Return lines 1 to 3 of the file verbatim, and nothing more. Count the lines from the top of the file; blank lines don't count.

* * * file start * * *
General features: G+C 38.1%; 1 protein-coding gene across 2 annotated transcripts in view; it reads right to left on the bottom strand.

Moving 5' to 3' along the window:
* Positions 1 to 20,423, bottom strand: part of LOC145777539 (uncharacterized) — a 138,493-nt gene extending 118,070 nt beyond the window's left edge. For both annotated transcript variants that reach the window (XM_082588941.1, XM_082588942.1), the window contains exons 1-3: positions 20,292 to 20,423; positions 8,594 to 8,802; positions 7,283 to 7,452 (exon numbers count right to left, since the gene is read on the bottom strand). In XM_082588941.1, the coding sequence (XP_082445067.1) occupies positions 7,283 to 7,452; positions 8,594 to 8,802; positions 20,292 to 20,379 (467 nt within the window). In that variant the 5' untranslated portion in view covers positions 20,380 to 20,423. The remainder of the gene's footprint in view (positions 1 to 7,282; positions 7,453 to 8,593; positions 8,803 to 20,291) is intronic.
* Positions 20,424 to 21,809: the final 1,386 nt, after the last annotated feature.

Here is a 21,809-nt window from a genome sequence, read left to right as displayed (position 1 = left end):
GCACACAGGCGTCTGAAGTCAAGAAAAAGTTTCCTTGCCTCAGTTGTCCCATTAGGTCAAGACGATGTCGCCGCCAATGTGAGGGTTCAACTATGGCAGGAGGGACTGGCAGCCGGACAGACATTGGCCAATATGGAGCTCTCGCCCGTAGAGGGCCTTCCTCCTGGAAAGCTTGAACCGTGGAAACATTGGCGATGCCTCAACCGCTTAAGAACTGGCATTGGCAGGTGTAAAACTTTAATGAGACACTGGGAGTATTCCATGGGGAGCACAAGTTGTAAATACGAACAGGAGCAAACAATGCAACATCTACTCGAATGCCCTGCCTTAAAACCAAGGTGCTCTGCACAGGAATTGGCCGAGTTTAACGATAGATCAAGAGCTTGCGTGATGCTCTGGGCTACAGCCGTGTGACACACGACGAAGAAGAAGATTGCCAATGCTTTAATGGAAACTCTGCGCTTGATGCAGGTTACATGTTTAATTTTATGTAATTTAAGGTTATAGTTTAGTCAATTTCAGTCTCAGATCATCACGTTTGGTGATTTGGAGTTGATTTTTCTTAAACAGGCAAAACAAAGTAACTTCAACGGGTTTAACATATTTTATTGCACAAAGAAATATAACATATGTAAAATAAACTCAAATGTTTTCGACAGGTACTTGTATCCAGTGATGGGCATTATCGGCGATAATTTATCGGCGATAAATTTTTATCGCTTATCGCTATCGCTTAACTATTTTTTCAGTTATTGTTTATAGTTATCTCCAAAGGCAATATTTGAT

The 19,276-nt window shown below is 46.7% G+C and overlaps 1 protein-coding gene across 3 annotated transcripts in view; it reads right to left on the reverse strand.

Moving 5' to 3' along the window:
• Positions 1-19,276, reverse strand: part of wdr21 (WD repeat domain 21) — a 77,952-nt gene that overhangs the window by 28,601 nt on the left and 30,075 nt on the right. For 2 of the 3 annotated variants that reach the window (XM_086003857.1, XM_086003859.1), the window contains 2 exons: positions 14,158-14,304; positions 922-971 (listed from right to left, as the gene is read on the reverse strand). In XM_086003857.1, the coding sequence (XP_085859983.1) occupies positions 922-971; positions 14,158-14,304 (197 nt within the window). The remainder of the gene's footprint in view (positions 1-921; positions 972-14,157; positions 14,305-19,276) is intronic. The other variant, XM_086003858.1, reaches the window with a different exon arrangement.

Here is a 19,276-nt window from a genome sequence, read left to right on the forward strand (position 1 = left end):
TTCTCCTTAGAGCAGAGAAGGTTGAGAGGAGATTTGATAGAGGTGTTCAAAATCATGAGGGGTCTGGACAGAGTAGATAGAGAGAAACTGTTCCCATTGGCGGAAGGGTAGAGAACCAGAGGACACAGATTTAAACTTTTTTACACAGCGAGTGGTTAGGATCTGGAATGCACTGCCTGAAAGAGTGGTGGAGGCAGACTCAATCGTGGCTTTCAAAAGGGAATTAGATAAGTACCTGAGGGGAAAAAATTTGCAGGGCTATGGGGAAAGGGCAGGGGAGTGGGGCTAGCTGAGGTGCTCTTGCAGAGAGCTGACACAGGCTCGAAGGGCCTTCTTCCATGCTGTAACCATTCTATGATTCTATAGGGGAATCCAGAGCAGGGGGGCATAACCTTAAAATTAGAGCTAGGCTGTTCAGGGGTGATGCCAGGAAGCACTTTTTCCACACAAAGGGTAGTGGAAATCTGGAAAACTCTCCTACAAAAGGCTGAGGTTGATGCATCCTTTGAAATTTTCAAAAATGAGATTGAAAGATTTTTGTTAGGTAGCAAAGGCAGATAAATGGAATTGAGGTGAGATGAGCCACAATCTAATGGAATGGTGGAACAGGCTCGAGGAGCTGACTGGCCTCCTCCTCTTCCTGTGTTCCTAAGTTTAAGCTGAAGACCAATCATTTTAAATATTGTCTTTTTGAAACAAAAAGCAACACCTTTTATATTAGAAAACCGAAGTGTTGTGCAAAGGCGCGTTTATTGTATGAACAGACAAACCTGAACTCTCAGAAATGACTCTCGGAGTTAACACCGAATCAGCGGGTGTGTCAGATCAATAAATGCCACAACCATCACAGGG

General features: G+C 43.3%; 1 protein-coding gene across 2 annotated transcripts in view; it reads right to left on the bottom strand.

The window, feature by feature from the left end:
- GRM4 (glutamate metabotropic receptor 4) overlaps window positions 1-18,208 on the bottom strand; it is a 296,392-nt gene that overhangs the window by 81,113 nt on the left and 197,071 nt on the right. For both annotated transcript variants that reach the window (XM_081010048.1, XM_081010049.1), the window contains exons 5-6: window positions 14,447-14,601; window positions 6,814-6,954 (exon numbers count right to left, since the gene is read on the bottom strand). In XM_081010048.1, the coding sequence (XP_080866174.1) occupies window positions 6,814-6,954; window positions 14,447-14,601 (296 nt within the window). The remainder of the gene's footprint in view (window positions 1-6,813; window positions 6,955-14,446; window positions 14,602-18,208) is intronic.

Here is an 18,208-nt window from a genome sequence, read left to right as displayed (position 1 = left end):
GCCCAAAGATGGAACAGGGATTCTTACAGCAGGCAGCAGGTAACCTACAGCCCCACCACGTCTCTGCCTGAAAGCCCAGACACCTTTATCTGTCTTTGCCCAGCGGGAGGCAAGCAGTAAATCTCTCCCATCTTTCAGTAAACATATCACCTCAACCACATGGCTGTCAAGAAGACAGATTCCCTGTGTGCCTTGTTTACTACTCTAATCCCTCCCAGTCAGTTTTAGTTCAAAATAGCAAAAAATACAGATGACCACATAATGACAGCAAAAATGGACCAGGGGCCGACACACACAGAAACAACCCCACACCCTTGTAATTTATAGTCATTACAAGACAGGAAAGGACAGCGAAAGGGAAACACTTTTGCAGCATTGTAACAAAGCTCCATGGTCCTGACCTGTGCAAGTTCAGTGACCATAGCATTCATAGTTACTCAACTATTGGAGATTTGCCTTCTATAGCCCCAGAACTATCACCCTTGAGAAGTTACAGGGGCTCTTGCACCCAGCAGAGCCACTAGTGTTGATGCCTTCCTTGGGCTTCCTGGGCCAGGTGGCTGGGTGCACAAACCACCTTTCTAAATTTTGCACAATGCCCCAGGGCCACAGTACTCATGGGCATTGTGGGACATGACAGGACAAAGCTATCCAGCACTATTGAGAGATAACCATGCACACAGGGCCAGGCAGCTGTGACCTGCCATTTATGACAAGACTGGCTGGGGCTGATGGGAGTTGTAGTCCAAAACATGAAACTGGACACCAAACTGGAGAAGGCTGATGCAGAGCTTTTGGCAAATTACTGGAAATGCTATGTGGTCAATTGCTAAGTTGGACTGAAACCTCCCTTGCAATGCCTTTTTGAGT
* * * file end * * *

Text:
General features: G+C 38.1%; 1 protein-coding gene across 2 annotated transcripts in view; it reads right to left on the bottom strand.

Moving 5' to 3' along the window:
* Positions 1 to 20,423, bottom strand: part of LOC145777539 (uncharacterized) — a 138,493-nt gene extending 118,070 nt beyond the window's left edge. For both annotated transcript variants that reach the window (XM_082588941.1, XM_082588942.1), the window contains exons 1-3: positions 20,292 to 20,423; positions 8,594 to 8,802; positions 7,283 to 7,452 (exon numbers count right to left, since the gene is read on the bottom strand). In XM_082588941.1, the coding sequence (XP_082445067.1) occupies positions 7,283 to 7,452; positions 8,594 to 8,802; positions 20,292 to 20,379 (467 nt within the window). In that variant the 5' untranslated portion in view covers positions 20,380 to 20,423. The remainder of the gene's footprint in view (positions 1 to 7,282; positions 7,453 to 8,593; positions 8,803 to 20,291) is intronic.